Search Results

You are looking at 1 - 10 of 106 items for :

  • "Dendranthema ×grandiflorum" x
  • Refine by Access: All x
Clear All
Free access

Joseph J. King, Lloyd A. Peterson, and Dennis P. Stimart

Ammonium and NO3 uptake from hydroponic solutions containing 1 mm each of (NH4)2SO4 and Ca(NO3)2 were measured during development of Dendranthema ×grandiflorum (Ramat.) Kitamura `Iridon', `Sequoia', and `Sequest'. Nitrogen depletion from solutions approximated a 1 NH4: 1 NO3 ratio throughout a 90-day growth cycle (r = 0.96). Although harvest date cultivar interactions were significant for both forms of N, overall patterns of N uptake were similar among cultivars. Nitrogen removal from hydroponic solutions (milligrams per plant) was greatest from days 40 to 60; however, N removal (milligrams per gram of tissue dry weight) was greatest in the first month of development and decreased steadily until day 90. From day 40 to 60, new leaf development ceased while inflorescence buds developed to ≈1.0 cm in diameter. After this time, N uptake decreased rapidly as inflorescences expanded. Correlations between morphological changes and N demand could maximize the efficiency of applied N by matching form and application timing with plant needs.

Free access

Richard K. Schoellhorn, James E. Barrett, Carolyn A. Bartuska, and Terril Nell

Effects of heat stress on viable and nonviable axillary meristem development and subsequent lateral branching in 'Improved Mefo' chrysanthemum [Dendranthema ×grandiflorum Ramat. (Kitamura)] were studied. Plants grown at 33 °C day/27 °C night produced more nonviable buds than did plants grown at 23 °C day/18 °C night. A negative linear relationship {y = 28.7 + [-0.66 (x days)], r 2 = 0.70} between timing of exposure to high temperatures and the number of nonviable buds was observed. Histological examination 28 days after exposure to 33 °C/27 °C revealed that plants showed both normal and abnormal bud development. Abnormal bud development occurred as a consequence of premature differentiation of axillary meristematic tissue into nonmeristematic parenchyma tissue immediately after separation of axillary from apical meristems.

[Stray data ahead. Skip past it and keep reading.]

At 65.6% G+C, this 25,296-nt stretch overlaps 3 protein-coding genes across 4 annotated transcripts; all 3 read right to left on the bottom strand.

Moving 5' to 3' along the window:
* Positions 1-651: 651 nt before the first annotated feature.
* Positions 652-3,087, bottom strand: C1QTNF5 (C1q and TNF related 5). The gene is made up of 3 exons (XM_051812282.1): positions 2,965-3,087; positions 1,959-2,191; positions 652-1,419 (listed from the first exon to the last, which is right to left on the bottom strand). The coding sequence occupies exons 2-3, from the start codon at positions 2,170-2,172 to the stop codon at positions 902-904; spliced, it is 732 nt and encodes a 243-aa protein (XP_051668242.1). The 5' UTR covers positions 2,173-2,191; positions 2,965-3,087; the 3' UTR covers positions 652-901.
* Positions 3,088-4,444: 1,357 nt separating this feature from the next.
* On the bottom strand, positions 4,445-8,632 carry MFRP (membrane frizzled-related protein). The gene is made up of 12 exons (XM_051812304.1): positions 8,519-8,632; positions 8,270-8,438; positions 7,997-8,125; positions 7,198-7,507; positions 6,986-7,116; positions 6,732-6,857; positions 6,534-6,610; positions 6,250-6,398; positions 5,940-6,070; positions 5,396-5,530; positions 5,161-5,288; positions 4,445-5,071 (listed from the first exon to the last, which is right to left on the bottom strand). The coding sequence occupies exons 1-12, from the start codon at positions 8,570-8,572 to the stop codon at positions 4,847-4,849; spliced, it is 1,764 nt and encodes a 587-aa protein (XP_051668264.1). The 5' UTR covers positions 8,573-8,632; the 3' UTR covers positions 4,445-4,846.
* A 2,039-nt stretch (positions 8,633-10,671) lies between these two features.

Free access

Nihal C. Rajapakse, David Wm. Reed, and John W. Kelly

Experiments were conducted to evaluate Dendranthema × grandiflorum (Ramat.) Kitamura cv. Bright Golden Anne quality and post-storage growth following storage in the range of 5 to 35C, initial soil water levels (60%, 80%, 100%), and durations (0 to 8 days). Transpiration rate showed a quadratic relationship with storage temperature. Initial soil water content had little effect on transpiration rate in dark storage environments. The lowest transpiration rate was observed in plants stored at 15 or 20C. Amino acid (AA) leakage and post-storage growth were well-correlated. Plants stored at or above 25C became etiolated during storage, while storage at 15C or below did not cause etiolation. Temperatures at or below 15C did not affect subsequent growth rate of chrysanthemum plants. Storage at 20C and above caused a reduction in post-storage growth rate following 2 days of storage.

Free access

H.F. Wilkins, W.E. Healy, and K.L. Grueber

For chrysanthemum [Dendranthema × grandiflorum (Ramat.) Kitamura], the hypothesis that a 12-hr 5C or 13C dark treatment could be used in conjunction with a 12-hr 27, 21, 17, or 13C light treatment for rapid flowering when applied during certain developmental stages was valid. Flowering of `Bright Golden Anne', planted on 23 Sept., was not delayed by 12-hr light/12-hr dark growth chamber treatments of 21/5C or 27/13C (day/night) if treated from planting (P) of the rooted cutting to the start of short days (SD), 3 weeks after start of SD to visible bud (VB) (SD + 3 to VB), or from VB to flower (F) when compared to the glasshouse control plants grown at 21/18C. Plants responded similarly if grown at 13/13C or 21/21C, but flowering was delayed compared to the 17/17C glass house control. Delays were absent, however, when 13/13C was used from P to SD, SD + 3 to VB, or when 17/13 or 21/13C was used from VB to F.

Free access

Jason R. Tutty, Peter R. Hicklenton, David N. Kristie, and Kenneth B. McRae

Stem elongation rate (SER) in Dendranthema grandiflorum (Ramat.) Kitamura was determined in light and in darkness under various temperature regimes. Stem growth as measured with linear voltage displacement transducers on plants in growth chambers. Under alternating 11-hour days and 13-hour nights, SER was strongly temperature dependent and showed patterns that were characteristic of the particular photoperiod-temperature regime under which the plants were grown. Total daily elongation was similar at constant 18.3C and at 11.5C days and 24C nights, but was much greater at 25.7C days and 12C nights. SER was rhythmic in continuous light with a period of slightly less than 24 hours. In continuous darkness, however, SER declined rapidly and the rhythm disappeared within 11 hours. Low-temperature pulses (a rapid decline from 18.3C to 8.3C) applied for 2, 4, 6, 8, or 11 hours during the day induced an immediate decline in SER followed by a slow recovery and peak shortly after the end of the pulse. Total diurnal stem growth declined with increasing pulse length, although short (2-hour) duration pulses apparently had little effect on growth. The results are discussed in relation to the influence of day and night temperature differentials (DIF) on stem growth in Dendranthema.